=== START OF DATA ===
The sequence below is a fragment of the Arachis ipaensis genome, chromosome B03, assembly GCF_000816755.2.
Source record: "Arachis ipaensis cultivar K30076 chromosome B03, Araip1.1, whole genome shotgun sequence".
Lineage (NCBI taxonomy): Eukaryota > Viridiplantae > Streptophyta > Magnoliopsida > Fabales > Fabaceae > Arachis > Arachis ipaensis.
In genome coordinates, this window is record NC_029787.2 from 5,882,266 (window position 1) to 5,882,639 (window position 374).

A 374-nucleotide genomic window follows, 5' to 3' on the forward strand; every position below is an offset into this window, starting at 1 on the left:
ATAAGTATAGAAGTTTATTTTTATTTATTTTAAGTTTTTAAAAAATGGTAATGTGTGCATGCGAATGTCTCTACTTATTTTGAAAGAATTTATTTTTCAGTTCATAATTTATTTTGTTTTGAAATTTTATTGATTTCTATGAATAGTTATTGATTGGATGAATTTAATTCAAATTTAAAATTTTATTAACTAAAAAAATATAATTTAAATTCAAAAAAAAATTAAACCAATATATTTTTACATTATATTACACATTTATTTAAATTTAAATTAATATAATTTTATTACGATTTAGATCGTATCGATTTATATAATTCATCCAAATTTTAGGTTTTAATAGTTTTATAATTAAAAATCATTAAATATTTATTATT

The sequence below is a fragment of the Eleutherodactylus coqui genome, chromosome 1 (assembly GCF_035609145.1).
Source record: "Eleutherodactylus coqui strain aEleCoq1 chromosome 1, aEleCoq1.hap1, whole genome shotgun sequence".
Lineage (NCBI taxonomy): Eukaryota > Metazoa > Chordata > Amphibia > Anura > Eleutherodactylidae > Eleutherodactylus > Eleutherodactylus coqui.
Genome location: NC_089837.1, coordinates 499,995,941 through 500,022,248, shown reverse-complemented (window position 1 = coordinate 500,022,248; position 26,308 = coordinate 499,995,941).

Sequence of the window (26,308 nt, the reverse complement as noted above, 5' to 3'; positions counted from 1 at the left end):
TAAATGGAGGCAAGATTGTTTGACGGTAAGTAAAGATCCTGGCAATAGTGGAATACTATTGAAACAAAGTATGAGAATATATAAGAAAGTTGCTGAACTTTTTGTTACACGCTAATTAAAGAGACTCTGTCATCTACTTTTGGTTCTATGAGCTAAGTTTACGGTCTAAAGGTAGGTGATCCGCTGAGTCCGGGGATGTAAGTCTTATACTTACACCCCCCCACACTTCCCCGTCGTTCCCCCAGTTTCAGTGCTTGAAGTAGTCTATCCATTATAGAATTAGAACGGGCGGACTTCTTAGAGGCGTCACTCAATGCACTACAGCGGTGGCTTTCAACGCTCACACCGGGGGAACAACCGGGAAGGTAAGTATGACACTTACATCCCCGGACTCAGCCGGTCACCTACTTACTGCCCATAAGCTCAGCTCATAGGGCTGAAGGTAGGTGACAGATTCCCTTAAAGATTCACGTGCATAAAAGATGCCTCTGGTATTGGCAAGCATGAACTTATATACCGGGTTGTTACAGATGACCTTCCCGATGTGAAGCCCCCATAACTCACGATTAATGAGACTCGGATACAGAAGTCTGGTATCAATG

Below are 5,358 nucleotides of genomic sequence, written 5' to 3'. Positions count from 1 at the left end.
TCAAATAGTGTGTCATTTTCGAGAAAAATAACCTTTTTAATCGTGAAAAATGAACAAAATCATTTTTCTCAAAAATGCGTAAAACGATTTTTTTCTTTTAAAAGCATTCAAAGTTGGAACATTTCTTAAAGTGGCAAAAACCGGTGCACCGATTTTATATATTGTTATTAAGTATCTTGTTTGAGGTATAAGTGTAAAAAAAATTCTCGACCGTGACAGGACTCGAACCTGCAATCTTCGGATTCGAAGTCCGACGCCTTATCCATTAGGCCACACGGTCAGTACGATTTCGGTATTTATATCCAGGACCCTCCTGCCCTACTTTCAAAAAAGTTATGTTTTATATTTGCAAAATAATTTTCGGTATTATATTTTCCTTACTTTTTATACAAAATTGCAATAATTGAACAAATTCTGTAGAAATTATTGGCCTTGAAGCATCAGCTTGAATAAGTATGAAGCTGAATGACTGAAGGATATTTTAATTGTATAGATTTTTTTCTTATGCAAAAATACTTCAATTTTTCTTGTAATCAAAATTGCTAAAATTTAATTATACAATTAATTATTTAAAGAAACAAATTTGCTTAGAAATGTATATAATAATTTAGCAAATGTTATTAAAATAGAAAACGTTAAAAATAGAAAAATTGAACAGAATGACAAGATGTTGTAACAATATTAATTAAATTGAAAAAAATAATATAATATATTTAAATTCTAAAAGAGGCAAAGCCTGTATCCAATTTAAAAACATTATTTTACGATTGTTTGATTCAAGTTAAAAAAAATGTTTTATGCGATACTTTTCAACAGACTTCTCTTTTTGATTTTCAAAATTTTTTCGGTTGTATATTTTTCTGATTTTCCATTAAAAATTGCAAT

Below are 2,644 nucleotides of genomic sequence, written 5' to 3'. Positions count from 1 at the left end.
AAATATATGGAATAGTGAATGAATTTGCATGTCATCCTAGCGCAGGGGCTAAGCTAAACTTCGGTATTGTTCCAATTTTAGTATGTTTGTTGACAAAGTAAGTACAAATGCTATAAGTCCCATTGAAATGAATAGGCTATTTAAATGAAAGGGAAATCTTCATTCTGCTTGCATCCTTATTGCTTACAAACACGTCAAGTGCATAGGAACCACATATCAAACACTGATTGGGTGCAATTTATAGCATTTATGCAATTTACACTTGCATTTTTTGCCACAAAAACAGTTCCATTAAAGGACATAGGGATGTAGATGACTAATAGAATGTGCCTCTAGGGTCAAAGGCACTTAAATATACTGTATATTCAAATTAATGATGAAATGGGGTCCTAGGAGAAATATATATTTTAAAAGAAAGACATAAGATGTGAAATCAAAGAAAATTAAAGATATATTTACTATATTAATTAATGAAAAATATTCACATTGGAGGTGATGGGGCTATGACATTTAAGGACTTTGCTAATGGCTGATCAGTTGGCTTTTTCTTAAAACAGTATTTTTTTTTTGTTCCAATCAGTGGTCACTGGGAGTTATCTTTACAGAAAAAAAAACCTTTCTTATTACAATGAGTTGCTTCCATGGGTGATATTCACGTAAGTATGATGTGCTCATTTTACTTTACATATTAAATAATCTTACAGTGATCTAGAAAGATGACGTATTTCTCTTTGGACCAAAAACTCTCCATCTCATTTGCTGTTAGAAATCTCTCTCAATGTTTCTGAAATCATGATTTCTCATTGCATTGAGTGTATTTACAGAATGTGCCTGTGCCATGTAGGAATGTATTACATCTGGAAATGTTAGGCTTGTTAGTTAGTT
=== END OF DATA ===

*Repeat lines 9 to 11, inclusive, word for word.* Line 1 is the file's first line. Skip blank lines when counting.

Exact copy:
Lineage (NCBI taxonomy): Eukaryota > Metazoa > Chordata > Amphibia > Anura > Eleutherodactylidae > Eleutherodactylus > Eleutherodactylus coqui.
Genome location: NC_089837.1, coordinates 499,995,941 through 500,022,248, shown reverse-complemented (window position 1 = coordinate 500,022,248; position 26,308 = coordinate 499,995,941).

Sequence of the window (26,308 nt, the reverse complement as noted above, 5' to 3'; positions counted from 1 at the left end):